“They’re wildly collectible,” he said.

That has been true of Bing Dwen Dwen, which (not who!) has gotten a big publicity boost at medal ceremonies where athletes are given a doll of the bear to hold on the podium. Yet the superstar panda didn’t get through the Games unscathed.

During a news segment on Chinese state TV last week, the mascot was seen bouncing around while interviewing a Chinese free skier. The voice that emerged from the bear was of an adult man, creating a jarring effect. A reporter was later shown emerging from inside the costume, but the backlash on Chinese social media was swift.

“It was a middle-aged man inside Bing Dwen Dwen. I’m horrified,” one user wrote.

The hashtag “#BingDwenDwenHasSpoken” began trending, prompting Chinese officials to ban it, as they often do with grassroots expressions with any whiff of controversial sentiment. Beijing Olympic organizers clarified on their social media account that the character on TV was an impostor — and clarified in an email that the “real” Bing Dwen Dwen isn’t able to speak.

The episode doesn’t appear to have dampened the panda’s popularity. On Saturday, the wait to get into the shop selling Bing Dwen Dwen toys in the main media center was still hours long.

__

AP Researcher Chen Si contributed to this report. More AP Olympics: https://apnews.com/hub/winter-olympics and https://twitter.com/AP_Sports.

Copyright © The Associated Press. All rights reserved. This material may not be published, broadcast, rewritten or redistributed.

AP

The Sturgeon moon rises behind a replica of an ancient bronze statue of Zeus or Poseidon, in Corint...
Associated Press

AP Week in Pictures: Europe and Africa

Aug. 12-19, 2022 From the presidential election in Kenya to the European Championship being held in Munich, Associated Press photographers were out capturing the moment. Rain fell in London after a long very dry period that continues in most of Europe, while the giant flower carpet in Brussels was displayed for the first time in […]
1 day ago
San Diego Padres' Juan Soto throws his bat after striking out with the bases loaded to end the seve...
Associated Press

Nationals rally against Darvish, Hader to beat Padres 3-1

SAN DIEGO (AP) — Juan Soto of the San Diego Padres came to bat against his former team, the Washington Nationals, with the bases loaded and two outs in the seventh inning of a tie game. The sellout crowd of 41,820 anticipated something big from its new superstar. It didn’t happen. Soto went down swinging […]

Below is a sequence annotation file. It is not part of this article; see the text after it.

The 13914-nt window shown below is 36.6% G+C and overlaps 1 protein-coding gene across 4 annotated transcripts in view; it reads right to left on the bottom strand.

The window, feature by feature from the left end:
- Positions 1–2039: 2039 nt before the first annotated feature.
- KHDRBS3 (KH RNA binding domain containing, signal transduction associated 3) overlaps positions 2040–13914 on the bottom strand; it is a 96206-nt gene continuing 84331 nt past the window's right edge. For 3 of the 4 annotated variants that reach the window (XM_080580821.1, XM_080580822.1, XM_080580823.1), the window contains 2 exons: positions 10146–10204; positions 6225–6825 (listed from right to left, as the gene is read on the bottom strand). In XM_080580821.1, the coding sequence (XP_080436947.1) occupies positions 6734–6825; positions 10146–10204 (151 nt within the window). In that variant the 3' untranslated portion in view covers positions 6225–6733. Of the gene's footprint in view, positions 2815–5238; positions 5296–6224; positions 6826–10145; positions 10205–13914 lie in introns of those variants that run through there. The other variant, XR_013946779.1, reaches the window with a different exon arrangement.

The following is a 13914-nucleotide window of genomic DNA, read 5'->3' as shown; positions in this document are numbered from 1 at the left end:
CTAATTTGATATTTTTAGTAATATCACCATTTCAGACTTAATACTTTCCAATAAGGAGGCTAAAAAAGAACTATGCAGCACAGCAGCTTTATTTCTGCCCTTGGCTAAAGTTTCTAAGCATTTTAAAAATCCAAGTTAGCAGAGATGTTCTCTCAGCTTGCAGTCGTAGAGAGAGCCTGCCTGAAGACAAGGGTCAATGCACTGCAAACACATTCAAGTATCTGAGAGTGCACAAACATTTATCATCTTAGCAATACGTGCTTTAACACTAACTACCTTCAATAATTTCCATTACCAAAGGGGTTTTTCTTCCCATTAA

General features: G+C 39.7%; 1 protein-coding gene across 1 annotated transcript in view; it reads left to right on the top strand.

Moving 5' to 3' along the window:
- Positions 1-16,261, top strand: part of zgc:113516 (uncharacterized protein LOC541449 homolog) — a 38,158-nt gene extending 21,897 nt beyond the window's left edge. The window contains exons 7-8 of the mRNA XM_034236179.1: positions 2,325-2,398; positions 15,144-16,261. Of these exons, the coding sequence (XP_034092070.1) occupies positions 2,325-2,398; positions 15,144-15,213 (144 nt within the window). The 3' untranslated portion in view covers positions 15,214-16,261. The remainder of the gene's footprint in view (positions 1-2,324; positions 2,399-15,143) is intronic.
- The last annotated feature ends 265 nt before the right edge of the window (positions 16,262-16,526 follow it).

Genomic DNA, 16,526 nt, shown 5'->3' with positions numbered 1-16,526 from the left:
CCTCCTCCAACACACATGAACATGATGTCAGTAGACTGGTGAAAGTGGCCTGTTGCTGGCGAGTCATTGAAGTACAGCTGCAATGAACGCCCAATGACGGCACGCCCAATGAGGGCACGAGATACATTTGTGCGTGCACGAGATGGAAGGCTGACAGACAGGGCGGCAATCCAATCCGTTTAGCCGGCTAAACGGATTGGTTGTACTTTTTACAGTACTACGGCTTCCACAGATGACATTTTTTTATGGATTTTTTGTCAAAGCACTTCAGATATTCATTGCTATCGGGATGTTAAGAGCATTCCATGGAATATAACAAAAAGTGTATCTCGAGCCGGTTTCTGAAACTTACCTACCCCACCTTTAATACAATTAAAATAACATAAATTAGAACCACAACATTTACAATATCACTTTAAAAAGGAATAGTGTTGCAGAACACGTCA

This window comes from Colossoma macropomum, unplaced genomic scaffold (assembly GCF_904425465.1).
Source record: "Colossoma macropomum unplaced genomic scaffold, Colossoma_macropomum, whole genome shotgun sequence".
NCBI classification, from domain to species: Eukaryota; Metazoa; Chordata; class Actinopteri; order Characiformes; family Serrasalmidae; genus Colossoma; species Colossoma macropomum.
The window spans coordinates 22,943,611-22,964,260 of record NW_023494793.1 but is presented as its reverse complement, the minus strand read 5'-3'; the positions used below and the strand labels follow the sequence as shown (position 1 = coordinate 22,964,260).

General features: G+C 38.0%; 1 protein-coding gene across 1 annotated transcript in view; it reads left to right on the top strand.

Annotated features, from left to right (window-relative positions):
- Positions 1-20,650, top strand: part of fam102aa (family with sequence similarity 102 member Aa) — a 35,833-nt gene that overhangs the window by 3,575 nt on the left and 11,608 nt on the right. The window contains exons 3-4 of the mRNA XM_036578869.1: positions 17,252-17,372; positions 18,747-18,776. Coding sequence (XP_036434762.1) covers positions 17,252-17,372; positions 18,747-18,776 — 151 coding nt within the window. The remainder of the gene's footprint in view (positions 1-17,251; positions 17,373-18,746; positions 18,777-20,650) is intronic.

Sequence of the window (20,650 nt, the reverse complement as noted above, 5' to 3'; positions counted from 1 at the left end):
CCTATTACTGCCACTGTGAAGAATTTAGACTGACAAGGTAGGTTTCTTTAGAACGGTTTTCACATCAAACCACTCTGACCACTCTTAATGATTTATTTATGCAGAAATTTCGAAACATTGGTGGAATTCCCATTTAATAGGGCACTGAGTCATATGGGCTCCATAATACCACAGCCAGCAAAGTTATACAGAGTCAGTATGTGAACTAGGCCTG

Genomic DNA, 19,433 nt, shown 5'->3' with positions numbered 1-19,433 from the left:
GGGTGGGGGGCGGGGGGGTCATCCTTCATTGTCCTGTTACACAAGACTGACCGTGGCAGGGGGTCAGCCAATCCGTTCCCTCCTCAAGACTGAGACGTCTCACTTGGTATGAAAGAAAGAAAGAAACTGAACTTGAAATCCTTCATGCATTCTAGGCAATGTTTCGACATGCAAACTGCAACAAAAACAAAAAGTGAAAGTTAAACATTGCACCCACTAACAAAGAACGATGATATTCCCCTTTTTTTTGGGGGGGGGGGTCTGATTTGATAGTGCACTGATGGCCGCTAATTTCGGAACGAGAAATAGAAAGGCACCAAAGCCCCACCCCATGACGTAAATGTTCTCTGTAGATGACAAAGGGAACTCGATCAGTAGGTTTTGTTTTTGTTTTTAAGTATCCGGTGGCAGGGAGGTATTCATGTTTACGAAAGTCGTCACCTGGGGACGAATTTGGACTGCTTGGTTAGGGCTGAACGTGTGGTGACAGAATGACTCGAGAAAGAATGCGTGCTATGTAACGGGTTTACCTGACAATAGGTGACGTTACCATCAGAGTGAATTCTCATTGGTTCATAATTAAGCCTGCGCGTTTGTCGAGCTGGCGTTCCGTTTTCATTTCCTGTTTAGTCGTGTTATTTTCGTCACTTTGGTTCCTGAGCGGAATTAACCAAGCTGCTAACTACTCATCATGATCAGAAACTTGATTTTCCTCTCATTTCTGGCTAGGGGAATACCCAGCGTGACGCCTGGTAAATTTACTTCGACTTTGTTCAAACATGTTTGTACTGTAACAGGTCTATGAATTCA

1 day ago
Seattle Storm guard Sue Bird (10) is introduced before Game 1 of the team's WNBA basketball first-r...
Associated Press

Loyd has big finish, Storm beat Mystics 86-83 in Game 1

SEATTLE (AP) — Breanna Stewart had 23 points and 12 rebounds, Jewell Loyd scored 12 of her 16 points in the final five minutes and the fourth-seeded Seattle Storm beat the fifth-seeded Washington Mystics 86-83 on Thursday night. Loyd didn’t make her first field goal until the 4:52 mark of the fourth quarter, but she […]
1 day ago
Seattle Seahawks quarterback Geno Smith (7) drops to pass as Chicago Bears' Kyler Gordon (6) closes...
Associated Press

Smith, error-prone Seahawks struggle in 27-11 loss to Bears

SEATTLE (AP) — Geno Smith’s chance to gain an edge over Drew Lock for Seattle’s starting quarterback job was hindered by his team’s sloppy performance. Smith and the Seahawks were overwhelmed in a 27-11 loss to the Chicago Bears on Thursday night in the second preseason game for both teams, which was mostly a dud […]
1 day ago
Toronto Blue Jays' Vladimir Guerrero Jr. watches his three-run home run against the New York Yankee...
Associated Press

Springer, Guerrero lead Jays to 9-2 rout of slumping Yanks

NEW YORK (AP) — George Springer went 5-for-5, Vladimir Guerrero Jr. hit a three-run homer to cap a five-run second inning off Frankie Montas, and the Toronto Blue Jays routed the slumping New York Yankees 9-2 on Thursday night. Jose Berríos (9-5) bounced back from a pair of rough outings to pitch 6 2/3 effective […]
1 day ago
New York Mets catcher James McCann, left, attempts to tag Atlanta Braves' Vaughn Grissom at home pl...
Associated Press

Fried, Harris lead Braves over deGrom, Mets to win series

ATLANTA (AP) — Max Fried likes where the Atlanta Braves stand during this most recent hot streak — and how they competed against Jacob deGrom the NL East-leading New York Mets. “I think that’s a really good team over there,” Fried said. “They play really consistent baseball night in and night out, and we know […]
1 day ago
Olympic mascots: Creative, cartoonish, at times contentious